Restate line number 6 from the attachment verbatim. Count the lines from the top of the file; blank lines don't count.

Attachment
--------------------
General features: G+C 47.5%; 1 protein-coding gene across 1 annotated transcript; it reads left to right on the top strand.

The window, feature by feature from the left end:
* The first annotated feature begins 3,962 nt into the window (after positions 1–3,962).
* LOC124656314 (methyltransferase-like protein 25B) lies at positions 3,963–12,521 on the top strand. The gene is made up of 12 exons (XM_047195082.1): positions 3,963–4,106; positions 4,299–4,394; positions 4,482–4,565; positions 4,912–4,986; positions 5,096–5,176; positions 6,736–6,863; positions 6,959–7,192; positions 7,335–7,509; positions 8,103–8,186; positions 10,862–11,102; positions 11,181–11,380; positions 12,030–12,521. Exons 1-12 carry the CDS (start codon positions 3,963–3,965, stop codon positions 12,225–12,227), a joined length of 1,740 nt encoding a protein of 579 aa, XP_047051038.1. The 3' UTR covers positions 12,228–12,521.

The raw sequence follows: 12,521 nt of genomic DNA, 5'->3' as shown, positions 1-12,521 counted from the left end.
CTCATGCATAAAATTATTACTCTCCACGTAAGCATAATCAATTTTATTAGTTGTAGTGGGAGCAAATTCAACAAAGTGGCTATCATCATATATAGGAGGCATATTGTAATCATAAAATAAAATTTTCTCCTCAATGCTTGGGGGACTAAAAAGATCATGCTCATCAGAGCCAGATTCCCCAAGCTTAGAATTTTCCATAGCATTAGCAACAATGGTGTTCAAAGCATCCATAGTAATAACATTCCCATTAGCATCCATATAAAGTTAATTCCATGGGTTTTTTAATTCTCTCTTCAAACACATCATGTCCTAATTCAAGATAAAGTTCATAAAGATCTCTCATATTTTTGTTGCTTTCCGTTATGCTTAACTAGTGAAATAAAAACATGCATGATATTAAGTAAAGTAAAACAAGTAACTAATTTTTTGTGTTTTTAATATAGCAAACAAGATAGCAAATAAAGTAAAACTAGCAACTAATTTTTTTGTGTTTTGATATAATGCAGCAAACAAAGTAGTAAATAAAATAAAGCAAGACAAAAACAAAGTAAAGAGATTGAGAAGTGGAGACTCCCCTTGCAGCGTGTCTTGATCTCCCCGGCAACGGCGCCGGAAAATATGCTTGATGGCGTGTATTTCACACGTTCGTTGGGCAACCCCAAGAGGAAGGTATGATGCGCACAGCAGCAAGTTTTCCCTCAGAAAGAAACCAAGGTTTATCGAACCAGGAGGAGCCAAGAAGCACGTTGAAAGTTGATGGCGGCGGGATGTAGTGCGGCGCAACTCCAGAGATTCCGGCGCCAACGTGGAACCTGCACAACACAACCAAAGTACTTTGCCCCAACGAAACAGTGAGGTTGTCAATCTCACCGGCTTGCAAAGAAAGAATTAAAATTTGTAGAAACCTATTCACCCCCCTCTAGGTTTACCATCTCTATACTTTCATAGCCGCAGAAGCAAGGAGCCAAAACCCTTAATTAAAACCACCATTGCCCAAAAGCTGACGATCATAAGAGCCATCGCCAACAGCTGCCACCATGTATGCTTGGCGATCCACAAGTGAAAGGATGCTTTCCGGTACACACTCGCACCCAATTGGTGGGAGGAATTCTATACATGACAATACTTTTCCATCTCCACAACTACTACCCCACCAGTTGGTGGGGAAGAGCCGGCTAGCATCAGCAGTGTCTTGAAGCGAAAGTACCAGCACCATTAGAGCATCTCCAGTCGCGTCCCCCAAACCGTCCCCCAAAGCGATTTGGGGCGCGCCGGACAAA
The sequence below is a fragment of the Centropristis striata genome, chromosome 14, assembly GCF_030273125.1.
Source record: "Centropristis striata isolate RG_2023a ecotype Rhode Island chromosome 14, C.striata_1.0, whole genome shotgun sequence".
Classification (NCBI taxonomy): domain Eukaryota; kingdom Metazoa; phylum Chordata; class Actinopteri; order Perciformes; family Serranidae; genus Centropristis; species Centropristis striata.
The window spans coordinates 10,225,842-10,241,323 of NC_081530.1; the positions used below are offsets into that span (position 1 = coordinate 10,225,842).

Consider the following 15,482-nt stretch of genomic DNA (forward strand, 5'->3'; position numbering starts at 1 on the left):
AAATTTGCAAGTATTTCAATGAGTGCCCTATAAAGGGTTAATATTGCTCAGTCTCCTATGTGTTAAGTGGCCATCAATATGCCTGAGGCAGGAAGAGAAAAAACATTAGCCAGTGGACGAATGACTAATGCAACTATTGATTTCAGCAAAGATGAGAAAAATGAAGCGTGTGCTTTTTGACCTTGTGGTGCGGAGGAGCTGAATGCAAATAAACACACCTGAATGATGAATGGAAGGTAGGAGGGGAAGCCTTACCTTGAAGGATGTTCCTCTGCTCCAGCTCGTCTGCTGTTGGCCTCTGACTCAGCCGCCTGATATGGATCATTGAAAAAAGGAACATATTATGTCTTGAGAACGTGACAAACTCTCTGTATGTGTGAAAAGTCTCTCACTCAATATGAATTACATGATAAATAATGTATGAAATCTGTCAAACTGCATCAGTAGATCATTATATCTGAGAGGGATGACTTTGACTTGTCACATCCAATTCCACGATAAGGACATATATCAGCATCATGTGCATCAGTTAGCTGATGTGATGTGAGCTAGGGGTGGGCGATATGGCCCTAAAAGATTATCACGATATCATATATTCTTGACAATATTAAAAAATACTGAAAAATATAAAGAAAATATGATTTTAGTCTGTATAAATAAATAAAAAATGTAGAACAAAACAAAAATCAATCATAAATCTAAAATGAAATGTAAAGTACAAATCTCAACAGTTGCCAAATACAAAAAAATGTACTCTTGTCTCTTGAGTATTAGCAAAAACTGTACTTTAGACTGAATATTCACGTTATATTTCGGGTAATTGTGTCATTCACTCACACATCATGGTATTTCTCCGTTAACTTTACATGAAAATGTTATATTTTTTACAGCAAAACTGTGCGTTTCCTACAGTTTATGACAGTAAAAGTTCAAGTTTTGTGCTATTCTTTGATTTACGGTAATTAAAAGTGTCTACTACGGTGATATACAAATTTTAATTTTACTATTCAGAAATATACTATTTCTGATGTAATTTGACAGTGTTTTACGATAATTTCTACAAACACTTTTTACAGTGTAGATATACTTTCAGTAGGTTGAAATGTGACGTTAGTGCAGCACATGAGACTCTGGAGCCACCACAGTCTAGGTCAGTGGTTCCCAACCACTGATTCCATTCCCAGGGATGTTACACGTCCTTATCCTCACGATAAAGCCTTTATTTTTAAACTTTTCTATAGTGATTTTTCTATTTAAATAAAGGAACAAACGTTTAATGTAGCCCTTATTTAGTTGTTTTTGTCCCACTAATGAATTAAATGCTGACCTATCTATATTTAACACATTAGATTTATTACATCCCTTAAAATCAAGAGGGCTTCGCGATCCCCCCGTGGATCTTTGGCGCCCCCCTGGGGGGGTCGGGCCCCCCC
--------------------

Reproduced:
CTCATGCATAAAATTATTACTCTCCACGTAAGCATAATCAATTTTATTAGTTGTAGTGGGAGCAAATTCAACAAAGTGGCTATCATCATATATAGGAGGCATATTGTAATCATAAAATAAAATTTTCTCCTCAATGCTTGGGGGACTAAAAAGATCATGCTCATCAGAGCCAGATTCCCCAAGCTTAGAATTTTCCATAGCATTAGCAACAATGGTGTTCAAAGCATCCATAGTAATAACATTCCCATTAGCATCCATATAAAGTTAATTCCATGGGTTTTTTAATTCTCTCTTCAAACACATCATGTCCTAATTCAAGATAAAGTTCATAAAGATCTCTCATATTTTTGTTGCTTTCCGTTATGCTTAACTAGTGAAATAAAAACATGCATGATATTAAGTAAAGTAAAACAAGTAACTAATTTTTTGTGTTTTTAATATAGCAAACAAGATAGCAAATAAAGTAAAACTAGCAACTAATTTTTTTGTGTTTTGATATAATGCAGCAAACAAAGTAGTAAATAAAATAAAGCAAGACAAAAACAAAGTAAAGAGATTGAGAAGTGGAGACTCCCCTTGCAGCGTGTCTTGATCTCCCCGGCAACGGCGCCGGAAAATATGCTTGATGGCGTGTATTTCACACGTTCGTTGGGCAACCCCAAGAGGAAGGTATGATGCGCACAGCAGCAAGTTTTCCCTCAGAAAGAAACCAAGGTTTATCGAACCAGGAGGAGCCAAGAAGCACGTTGAAAGTTGATGGCGGCGGGATGTAGTGCGGCGCAACTCCAGAGATTCCGGCGCCAACGTGGAACCTGCACAACACAACCAAAGTACTTTGCCCCAACGAAACAGTGAGGTTGTCAATCTCACCGGCTTGCAAAGAAAGAATTAAAATTTGTAGAAACCTATTCACCCCCCTCTAGGTTTACCATCTCTATACTTTCATAGCCGCAGAAGCAAGGAGCCAAAACCCTTAATTAAAACCACCATTGCCCAAAAGCTGACGATCATAAGAGCCATCGCCAACAGCTGCCACCATGTATGCTTGGCGATCCACAAGTGAAAGGATGCTTTCCGGTACACACTCGCACCCAATTGGTGGGAGGAATTCTATACATGACAATACTTTTCCATCTCCACAACTACTACCCCACCAGTTGGTGGGGAAGAGCCGGCTAGCATCAGCAGTGTCTTGAAGCGAAAGTACCAGCACCATTAGAGCATCTCCAGTCGCGTCCCCCAAACCGTCCCCCAAAGCGATTTGGGGCGCGCCGGACAAA